"Alden Rigby - Blue Nose Warrior"

Canvas Prints

Get this by Dec 24

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Trenton Hill

Roy, United States

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Sizing Information

Small 12.0" x 7.8"
Medium 18.0" x 11.6"
Large 24.0" x 15.5"
X large 30.0" x 19.4"


  • Each print is individually stretched and constructed for your order
  • Epson pigment inks using Giclée inkjets to ensure a long life
  • UV protection provided by a clear lacquer
  • Cotton/poly blend Canson canvas for brighter whites and even stretching


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Artist's Description

Color pencil and pencil on 100lb. Smooth Bristol acid free paper; original is 14×17 and is sprayed with a clear lacquer to help blend and preserve color.

Picture depicts Alden Rigby waving to his ground crew as he taxi’s his P-51 Eleen and Jerry (named after his wife and daughter) on the morning of January 1st 1945.
Alden Rigby was a member of the 352nd FS or as they were known “The Blue Nose Bastards of Bodney”. The group commander was J.C. Myer (his P-51 was named Petie 2nd)

You would never know that the quiet, unassuming Alden Rigby was once a 22-year-old P-51 Mustang fighter pilot who took part in one of the most legendary air battles of World War II — a battle that lasted only some 30 minutes but in that short, frenetic time made him an ace.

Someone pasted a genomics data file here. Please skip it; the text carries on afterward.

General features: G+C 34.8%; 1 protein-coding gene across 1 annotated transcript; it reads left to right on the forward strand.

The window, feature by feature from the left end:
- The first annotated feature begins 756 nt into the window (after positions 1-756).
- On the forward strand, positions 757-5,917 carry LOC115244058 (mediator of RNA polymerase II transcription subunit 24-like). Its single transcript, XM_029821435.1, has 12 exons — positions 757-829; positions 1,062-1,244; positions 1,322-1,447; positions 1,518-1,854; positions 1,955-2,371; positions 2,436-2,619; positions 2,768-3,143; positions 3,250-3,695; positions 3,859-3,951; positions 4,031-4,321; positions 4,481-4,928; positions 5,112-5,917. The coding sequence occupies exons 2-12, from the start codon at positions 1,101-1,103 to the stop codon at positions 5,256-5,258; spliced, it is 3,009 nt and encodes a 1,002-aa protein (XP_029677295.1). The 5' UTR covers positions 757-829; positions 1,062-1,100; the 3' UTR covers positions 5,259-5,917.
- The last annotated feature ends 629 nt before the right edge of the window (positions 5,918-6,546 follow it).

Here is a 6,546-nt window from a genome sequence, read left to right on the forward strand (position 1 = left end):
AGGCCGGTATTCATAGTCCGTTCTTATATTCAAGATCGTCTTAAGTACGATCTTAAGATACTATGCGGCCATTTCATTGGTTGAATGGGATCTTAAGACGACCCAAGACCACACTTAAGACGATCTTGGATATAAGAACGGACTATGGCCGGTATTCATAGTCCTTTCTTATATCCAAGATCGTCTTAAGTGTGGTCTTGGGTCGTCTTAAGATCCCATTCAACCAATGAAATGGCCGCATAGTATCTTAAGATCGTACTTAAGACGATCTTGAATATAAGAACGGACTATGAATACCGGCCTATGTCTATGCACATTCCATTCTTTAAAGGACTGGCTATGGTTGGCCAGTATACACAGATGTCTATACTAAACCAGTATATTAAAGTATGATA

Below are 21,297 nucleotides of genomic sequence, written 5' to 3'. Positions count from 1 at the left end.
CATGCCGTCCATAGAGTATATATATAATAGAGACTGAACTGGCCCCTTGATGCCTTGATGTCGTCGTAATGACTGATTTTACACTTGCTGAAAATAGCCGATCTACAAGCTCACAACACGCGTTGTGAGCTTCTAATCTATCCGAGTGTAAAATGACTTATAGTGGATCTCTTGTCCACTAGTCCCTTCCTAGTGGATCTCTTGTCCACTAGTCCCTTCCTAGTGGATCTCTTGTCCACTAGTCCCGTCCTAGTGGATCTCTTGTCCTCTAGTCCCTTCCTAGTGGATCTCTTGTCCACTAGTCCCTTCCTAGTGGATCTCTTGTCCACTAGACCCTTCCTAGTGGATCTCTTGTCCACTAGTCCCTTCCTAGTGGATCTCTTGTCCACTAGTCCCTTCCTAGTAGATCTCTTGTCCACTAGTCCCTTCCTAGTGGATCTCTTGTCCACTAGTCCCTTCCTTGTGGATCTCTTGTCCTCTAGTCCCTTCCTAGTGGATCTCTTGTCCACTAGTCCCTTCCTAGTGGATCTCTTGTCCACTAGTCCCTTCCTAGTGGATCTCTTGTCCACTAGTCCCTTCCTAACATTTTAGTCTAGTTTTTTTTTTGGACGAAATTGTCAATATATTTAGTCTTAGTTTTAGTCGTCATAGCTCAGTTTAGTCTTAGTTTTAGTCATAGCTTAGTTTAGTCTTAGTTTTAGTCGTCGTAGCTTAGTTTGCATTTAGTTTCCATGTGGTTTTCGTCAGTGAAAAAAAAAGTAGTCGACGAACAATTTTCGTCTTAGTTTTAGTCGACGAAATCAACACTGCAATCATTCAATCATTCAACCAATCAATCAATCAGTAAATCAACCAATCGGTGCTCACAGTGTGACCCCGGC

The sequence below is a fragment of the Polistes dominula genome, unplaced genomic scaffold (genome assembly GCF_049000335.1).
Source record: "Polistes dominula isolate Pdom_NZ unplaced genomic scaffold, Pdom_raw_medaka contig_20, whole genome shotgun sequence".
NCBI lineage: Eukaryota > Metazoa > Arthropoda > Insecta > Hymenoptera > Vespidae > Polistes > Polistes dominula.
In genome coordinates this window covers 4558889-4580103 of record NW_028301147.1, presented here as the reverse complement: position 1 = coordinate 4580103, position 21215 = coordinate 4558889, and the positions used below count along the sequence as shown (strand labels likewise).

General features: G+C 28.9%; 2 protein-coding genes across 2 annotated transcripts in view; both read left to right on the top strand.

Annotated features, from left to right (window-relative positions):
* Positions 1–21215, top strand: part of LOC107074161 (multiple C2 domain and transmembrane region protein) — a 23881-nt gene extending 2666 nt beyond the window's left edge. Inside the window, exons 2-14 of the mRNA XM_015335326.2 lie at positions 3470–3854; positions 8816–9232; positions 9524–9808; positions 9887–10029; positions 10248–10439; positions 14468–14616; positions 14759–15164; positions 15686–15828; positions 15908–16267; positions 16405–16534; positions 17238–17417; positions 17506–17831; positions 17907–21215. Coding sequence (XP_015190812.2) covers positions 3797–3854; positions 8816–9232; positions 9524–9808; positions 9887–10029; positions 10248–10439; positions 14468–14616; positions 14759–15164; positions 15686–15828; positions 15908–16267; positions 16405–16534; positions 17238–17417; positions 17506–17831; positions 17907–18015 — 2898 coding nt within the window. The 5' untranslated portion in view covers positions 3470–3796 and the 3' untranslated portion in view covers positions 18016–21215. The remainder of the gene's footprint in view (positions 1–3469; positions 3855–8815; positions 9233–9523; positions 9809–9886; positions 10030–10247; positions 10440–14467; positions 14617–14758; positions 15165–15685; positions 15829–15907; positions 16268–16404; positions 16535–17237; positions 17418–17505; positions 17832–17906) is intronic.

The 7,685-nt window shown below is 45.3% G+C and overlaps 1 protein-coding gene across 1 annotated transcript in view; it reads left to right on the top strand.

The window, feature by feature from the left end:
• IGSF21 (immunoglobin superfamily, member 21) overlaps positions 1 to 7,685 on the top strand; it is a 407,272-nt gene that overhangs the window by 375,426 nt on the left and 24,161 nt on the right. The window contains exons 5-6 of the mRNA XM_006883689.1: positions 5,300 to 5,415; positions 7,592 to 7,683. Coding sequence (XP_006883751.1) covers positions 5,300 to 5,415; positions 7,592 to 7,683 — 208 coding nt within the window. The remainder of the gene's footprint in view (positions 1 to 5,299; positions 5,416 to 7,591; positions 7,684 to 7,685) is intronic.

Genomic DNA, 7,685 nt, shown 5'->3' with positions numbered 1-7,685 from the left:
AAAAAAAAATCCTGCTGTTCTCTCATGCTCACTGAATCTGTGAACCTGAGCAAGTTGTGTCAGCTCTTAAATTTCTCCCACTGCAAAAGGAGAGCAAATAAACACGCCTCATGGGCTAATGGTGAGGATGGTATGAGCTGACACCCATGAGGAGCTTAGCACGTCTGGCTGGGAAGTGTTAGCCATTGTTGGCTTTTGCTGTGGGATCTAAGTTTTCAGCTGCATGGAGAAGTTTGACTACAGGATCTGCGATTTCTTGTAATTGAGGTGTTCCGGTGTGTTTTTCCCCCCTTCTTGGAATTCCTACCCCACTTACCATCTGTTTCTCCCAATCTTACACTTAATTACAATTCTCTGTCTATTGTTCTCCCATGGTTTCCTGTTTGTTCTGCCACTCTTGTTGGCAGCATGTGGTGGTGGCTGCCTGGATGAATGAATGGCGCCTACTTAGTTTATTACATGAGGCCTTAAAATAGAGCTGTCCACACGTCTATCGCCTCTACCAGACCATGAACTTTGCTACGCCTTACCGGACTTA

You wouldn’t know this unless you were shown the small room in the basement where his silver star hangs in a wall shadow box with his leather fighter gloves and a black-faced silver watch stopped at 10:35. On one wall hangs a black-and-white photo of a confident, young lieutenant sitting in the cockpit of his Mustang and grainy battle photos taken from a camera mounted in the wing of his fighter. On the side of his Mustang are painted the names “Eleen and Jerry,” his wife and then-baby daughter he left back home when he was shipped overseas to England to join the 352nd Fighter Group of the 487th Squadron. His wife was the “wind beneath my wings” during the dark days of World War II and, especially, during the bitter winter days of 1944-1945 when his group was ordered to Asch, Belgium, during the Battle of the Bulge.
Alden and Eleen Rigby have held together — at times through well-worn letters — since their marriage in 1942 in the Manti Utah Temple. Today, after 4 children, 25 grandchildren and 40 great-grandchildren, one is not far away from the other. They have served missions twice — one in the International Mission to India/Sri Lanka from 1980-1981; their other, a service mission in 1991-1992 to the Jerusalem Center. But sitting on a couch in their study during a Church News interview, they looked back to the day in May 1944 in Salt Lake City when he embraced his wife and their 11-week-old daughter, Jerralyn, and climbed aboard a DC-3 for the first leg of the journey to Europe. “I cried all day. It was really hard,” Eleen Rigby recalled. “We relied a lot on prayer.” Prayers and letters saw the couple through the ensuing months. “The gospel is everything. We have an eternal marriage,” Alden Rigby added; speaking of the strength that his temple covenants meant to him in those days.